The statement he released last night claimed that not only had the Washington Post run down his accuser’s story and found nothing to substantiate it, it uncovered “significant red flags and inconsistencies” that all but discredited her.
Not true, says WaPo. What they found, it seems, is a he said/she said situation in its purest form. There’s no evidence to support the claim that Fairfax sexually assaulted anyone — and no reason to believe the accuser is lying.
Which raises a question: What led Fairfax to think WaPo found something that undermined his accuser’s credibility? Who’s his source inside the paper for what it has and hasn’t learned about the incident?
The woman approached The Post after Fairfax won election in November 2017 and before he was inaugurated in January 2018 inauguration, saying she felt like she had an obligation to speak out…
Fairfax and the woman told different versions of what happened in the hotel room with no one else present [in 2004]. The Washington Post could not find anyone who could corroborate either version. The Post did not find “significant red flags and inconsistencies within the allegations,” as the Fairfax statement incorrectly said…
The woman described a sexual encounter that began with consensual kissing and ended with a forced act that left her crying and shaken. She said Fairfax guided her to the bed, where they continued kissing, and then at one point she realized she could not move her neck. She said Fairfax used his strength to force her to perform oral sex.
The Post says it called people who knew Fairfax in college, law school, and socially and no one’s ever heard of him engaging in any sort of sexual misconduct. As for the accuser, the paper says they couldn’t corroborate her claim because “she had not told anyone what happened.” You mean she never told anyone until she first approached WaPo in 2017, or she didn’t tell anyone at the time and for a long time after it happened but then opened up to confidants much later? Because the latter would be the Christine Blasey Ford standard, of course.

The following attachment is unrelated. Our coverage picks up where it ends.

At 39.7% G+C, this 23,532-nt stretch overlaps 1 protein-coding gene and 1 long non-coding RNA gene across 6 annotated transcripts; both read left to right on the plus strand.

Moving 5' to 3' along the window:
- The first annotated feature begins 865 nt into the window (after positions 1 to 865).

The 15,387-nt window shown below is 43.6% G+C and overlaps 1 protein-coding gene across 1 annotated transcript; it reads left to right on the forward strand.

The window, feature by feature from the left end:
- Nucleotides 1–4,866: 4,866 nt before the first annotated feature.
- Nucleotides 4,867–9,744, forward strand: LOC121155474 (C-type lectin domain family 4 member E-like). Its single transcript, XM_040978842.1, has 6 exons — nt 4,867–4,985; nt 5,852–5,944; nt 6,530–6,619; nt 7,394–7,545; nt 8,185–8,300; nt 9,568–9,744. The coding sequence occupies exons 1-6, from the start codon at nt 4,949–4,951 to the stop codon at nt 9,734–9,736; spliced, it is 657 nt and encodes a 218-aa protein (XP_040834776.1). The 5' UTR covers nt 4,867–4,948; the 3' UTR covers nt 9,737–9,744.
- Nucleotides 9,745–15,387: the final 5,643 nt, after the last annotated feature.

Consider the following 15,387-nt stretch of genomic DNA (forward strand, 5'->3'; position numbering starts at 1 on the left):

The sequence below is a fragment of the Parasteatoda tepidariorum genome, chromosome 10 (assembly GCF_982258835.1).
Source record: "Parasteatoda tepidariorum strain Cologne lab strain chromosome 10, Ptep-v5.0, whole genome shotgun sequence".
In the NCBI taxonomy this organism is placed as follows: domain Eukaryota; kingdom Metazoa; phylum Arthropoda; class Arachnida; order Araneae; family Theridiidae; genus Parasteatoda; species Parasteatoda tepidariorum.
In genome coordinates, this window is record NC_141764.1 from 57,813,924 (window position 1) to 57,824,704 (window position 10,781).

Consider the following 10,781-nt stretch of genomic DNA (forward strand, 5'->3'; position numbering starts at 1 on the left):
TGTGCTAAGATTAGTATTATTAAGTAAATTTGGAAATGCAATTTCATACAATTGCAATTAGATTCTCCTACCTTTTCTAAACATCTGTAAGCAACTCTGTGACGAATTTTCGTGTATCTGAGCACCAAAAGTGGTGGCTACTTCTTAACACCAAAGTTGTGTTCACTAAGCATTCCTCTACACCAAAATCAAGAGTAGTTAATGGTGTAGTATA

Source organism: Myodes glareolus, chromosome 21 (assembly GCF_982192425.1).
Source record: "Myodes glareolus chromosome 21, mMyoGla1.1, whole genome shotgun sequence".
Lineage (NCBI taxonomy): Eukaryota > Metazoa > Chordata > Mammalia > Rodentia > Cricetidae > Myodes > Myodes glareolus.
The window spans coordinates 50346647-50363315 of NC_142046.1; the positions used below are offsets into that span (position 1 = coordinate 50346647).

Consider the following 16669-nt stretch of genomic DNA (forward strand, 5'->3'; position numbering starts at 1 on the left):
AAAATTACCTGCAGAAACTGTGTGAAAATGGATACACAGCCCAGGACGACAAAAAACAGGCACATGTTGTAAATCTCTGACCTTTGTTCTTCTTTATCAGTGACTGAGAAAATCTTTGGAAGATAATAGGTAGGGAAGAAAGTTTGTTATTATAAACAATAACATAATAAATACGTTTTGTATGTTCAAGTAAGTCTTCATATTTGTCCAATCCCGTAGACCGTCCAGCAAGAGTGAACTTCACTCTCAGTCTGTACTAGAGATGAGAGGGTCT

It’s strange to me that someone who claims she was sexually assaulted would choose to tell her story for the very first time not to a friend or a spouse or a doctor or a cop or a therapist but to a newspaper. If it turns out that the accuser did tell a friend two years ago before she went to the paper, where does that leave us vis-a-vis the Ford standard?
And another question, also reminiscent of Ford vs. Kavanaugh: What’s the accuser’s motive to lie here, especially given the curious timing of her approach to WaPo? If you’re a partisan or someone who holds a grudge against a rising political star for whatever other reason and are willing to fabricate a tale of sexual assault to take him down, the obvious time to do so is before he’s installed in the important new job he’s seeking. Ford’s accusation broke big before the confirmation vote on Kavanaugh, after all. But Fairfax’s accuser waited until after his election as lieutenant governor to speak up and long before the Northam blackface scandal that’s put him on the brink of becoming governor of Virginia. Nor did she do any of the other things a motivated liar might do to put her target on the defensive, like call a media-friendly lawyer and hold a press conference laying out the assault accusation in lurid detail. There’s not even an obvious partisan motive: As noted in my earlier post, a photo exists of the accuser next to a smiling Nancy Pelosi, suggesting that she’s a Democrat just like Fairfax is.
If she’s lying, why would she lie this way, by quietly approaching a newspaper and then not forcing the issue somehow after they refused to run her story?
Ah well, too late now. Unless the accuser produces a friend whom she told about Fairfax at some point or another woman comes forward to accuse him of something, he’s off the hook. Can’t demand that he leave public life based on a bare accusation, no matter how enchanting the left finds that standard as applied to Republican Supreme Court nominees.
Here’s Fairfax discussing the way forward for human tire-fire Ralph Northam earlier this afternoon. Jonathan Last thinks Northam has digested an important lesson from the likes of Bill Clinton and Roy Moore: Since there’s little accountability for bad behavior by politicians in modern America, you’re better off gritting your teeth and riding out the storm. I’d counter that by noting that Clinton and Moore each had something Northam lacks, a base of support within their own parties. They had top leaders on their own side defending them and voters who were politically invested in them. Northam has none of that. Every Democrat with a national profile has called on him to resign and I’d guess most rank-and-file Virginia Dems would prefer to have Fairfax in charge. I think the ride-it-out strategy might work here not because Dems might rally to him but because at some point they’ll want to cease creating bad publicity for the party by flogging Northam every day and choose to let this matter die just to move past it.
Virginia Lt. Gov. Justin Fairfax says he believes Gov. Ralph Northam has to decide whether to resign or not. "It's in the best of the Commonwealth of Virginia” pic.twitter.com/n2ng49a1dU
— CNN Politics (@CNNPolitics) February 4, 2019